|scientific name Acmaeodera immaculata |
Grasslands. Barr (1971) report adults on flowers of Opuntia spp. and Sphaerlacea spp.
Late June and July.
Acmaeodera immaculata is a highly variable species, Horn (1878), illustrated 6 "variants" of A. pulchella in his treatment of the genus, including A. pulchella immaculata. Bright (1987) in his treatment of the Canadian species recognized two species in Alberta, A. pulchella and A.variegata. He placed most specimens in A. variegata. I believe this to be incorrect. On examination of A. variegata specimens from Utah, these beetles bear very little resemblance except for colour pattern. Differences include, the shape of the prosternum (which places variegata in Horn's group Acmaeoderae emarginatae and pulchella in Acmaeoderae truncatae), shape and sculpture of pronotum (variegata has two lateral and one medial basal depression, all well developed, in pulchella these are lacking or faintly present, the elytra on specimens of variegata is flattened, where as in pulchella it is more evenly convex). All specimens thus far examined are placed in the species Acmaeodera immaculata. Additional biological evidence supports beetles of A. immaculata as distinct from those of A. pulchella comes from known host associations. Baker (1972) reports A. pulchella beetles breeding in bald cypress in the southern and eastern states. Dying and freshly cut cypress may be subject to severe attack. Barr (1971) reports larvae of A. immaculata feeding on roots of of winter fat (Eurotia lanata (Pursh)). Adult Acmaeodera beetles in Alberta have been collected in close proximity to winter fat (1 to 2 meteres) while feeding on pollen in nearby flowers. No other trees or shrubs were within 0.5 km.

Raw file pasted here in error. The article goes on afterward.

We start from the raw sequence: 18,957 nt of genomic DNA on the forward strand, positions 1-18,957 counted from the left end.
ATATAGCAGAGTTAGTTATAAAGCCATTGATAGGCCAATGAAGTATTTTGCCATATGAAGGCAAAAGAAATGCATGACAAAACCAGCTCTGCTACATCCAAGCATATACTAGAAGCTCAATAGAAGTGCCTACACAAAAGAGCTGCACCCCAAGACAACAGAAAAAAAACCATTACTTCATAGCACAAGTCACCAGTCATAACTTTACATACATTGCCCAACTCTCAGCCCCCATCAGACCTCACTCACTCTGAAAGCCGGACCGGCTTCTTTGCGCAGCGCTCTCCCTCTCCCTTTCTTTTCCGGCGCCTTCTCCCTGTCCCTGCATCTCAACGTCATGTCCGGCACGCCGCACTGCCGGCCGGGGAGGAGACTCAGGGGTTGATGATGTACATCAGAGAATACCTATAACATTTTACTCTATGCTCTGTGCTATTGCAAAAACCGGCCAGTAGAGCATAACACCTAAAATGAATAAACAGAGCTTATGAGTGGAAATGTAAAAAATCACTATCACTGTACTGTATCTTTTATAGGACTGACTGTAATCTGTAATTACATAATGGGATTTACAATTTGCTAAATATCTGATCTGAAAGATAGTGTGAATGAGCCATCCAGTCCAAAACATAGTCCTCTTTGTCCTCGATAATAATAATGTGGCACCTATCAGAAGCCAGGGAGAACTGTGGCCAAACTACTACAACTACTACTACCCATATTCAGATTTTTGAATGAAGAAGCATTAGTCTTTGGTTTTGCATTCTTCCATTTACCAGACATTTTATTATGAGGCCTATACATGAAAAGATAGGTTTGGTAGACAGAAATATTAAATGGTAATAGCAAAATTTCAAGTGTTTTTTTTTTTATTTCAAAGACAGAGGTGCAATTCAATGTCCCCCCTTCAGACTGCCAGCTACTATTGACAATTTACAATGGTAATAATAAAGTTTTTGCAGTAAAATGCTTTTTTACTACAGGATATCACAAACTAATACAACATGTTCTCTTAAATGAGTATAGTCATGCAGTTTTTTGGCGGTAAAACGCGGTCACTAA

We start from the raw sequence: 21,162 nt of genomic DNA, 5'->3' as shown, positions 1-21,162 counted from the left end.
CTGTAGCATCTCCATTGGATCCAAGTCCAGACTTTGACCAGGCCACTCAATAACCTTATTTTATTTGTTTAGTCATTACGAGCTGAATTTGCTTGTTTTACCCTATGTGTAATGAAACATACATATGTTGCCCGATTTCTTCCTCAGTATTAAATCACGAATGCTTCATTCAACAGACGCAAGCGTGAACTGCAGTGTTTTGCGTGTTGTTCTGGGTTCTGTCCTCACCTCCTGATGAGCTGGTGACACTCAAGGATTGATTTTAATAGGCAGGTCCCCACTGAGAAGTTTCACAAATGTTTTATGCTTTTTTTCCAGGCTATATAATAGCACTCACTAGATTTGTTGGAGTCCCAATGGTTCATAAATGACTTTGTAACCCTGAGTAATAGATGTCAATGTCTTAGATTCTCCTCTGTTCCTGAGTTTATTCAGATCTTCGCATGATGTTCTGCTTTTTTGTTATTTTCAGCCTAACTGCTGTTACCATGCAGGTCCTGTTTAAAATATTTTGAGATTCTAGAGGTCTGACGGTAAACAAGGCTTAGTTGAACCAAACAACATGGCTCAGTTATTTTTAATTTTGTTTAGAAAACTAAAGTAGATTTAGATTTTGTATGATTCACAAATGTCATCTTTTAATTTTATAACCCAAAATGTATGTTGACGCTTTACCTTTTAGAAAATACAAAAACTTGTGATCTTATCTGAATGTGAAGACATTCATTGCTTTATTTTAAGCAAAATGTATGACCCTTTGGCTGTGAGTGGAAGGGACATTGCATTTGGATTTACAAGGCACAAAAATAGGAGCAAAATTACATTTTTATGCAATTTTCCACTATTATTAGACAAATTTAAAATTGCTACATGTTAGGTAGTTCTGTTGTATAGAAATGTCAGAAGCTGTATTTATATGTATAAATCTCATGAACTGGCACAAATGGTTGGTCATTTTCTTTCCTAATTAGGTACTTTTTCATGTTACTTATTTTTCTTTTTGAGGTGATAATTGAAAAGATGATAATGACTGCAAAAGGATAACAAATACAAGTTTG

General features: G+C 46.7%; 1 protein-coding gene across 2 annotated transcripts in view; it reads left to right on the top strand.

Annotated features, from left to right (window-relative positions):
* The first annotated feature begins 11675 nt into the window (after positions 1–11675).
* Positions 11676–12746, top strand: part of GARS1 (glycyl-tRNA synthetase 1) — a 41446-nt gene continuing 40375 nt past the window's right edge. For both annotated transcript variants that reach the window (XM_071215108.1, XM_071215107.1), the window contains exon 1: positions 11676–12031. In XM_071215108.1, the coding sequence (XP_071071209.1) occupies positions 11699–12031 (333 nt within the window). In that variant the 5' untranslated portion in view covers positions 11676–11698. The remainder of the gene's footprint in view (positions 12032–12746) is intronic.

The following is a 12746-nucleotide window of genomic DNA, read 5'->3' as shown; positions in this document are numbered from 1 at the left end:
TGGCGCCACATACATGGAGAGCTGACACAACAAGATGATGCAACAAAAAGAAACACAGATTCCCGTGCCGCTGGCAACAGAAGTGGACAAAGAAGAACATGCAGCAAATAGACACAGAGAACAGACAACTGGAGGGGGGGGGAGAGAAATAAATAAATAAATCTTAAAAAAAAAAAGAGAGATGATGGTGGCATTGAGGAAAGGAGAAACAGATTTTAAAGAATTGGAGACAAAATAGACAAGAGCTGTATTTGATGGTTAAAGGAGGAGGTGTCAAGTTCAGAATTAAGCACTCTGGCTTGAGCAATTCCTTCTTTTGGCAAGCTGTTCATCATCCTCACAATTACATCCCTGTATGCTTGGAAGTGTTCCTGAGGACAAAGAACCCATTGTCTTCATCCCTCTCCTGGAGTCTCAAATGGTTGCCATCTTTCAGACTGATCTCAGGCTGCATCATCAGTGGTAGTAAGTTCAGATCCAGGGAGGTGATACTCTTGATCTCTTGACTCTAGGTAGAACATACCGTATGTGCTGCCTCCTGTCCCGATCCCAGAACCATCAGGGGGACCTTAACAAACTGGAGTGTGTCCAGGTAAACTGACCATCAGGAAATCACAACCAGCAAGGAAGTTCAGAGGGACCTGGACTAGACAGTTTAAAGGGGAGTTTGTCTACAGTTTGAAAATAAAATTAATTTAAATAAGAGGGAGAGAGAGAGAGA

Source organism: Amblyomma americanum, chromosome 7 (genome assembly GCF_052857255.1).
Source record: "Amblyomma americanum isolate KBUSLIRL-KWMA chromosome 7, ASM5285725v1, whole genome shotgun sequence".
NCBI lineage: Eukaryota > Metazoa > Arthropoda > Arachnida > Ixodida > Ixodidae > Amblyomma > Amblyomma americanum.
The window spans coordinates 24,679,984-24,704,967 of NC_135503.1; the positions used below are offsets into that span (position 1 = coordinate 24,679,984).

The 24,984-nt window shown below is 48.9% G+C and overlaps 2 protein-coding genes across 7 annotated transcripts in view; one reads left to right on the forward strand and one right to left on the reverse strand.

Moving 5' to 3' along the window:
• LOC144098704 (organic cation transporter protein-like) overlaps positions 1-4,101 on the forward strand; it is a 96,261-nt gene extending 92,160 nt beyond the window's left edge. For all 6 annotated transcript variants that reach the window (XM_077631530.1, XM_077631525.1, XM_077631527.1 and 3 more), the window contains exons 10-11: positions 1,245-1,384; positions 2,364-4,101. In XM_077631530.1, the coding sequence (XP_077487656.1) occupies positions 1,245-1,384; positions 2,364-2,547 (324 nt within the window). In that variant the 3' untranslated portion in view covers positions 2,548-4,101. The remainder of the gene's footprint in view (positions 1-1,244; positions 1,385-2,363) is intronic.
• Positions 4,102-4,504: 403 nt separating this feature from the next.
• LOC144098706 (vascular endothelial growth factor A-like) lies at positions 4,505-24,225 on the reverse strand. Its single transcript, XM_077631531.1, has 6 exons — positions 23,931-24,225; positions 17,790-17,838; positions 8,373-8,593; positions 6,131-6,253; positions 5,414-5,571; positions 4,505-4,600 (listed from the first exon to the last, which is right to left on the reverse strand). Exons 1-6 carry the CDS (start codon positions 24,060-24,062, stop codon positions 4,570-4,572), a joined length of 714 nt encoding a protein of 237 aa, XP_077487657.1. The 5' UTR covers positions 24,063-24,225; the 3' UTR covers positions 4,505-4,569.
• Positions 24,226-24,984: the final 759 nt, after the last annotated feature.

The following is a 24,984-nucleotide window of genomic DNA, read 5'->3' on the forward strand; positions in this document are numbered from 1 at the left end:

In Alberta adults are readily collected from cactus flowers (Opuntia spp.) and scarlet mallow.
Reported to feed on Erotia lanata in Idaho. This species of plant is wide spread, in the grasslands of Alberta and adult Acmaeodera beetles have been collected in close proximity. Barr (1971) reports adults on flowers of Opuntia spp. and Sphaerlacea spp. (mallow).
In Canada, only recorded from southern Alberta (Hilchie 2009).
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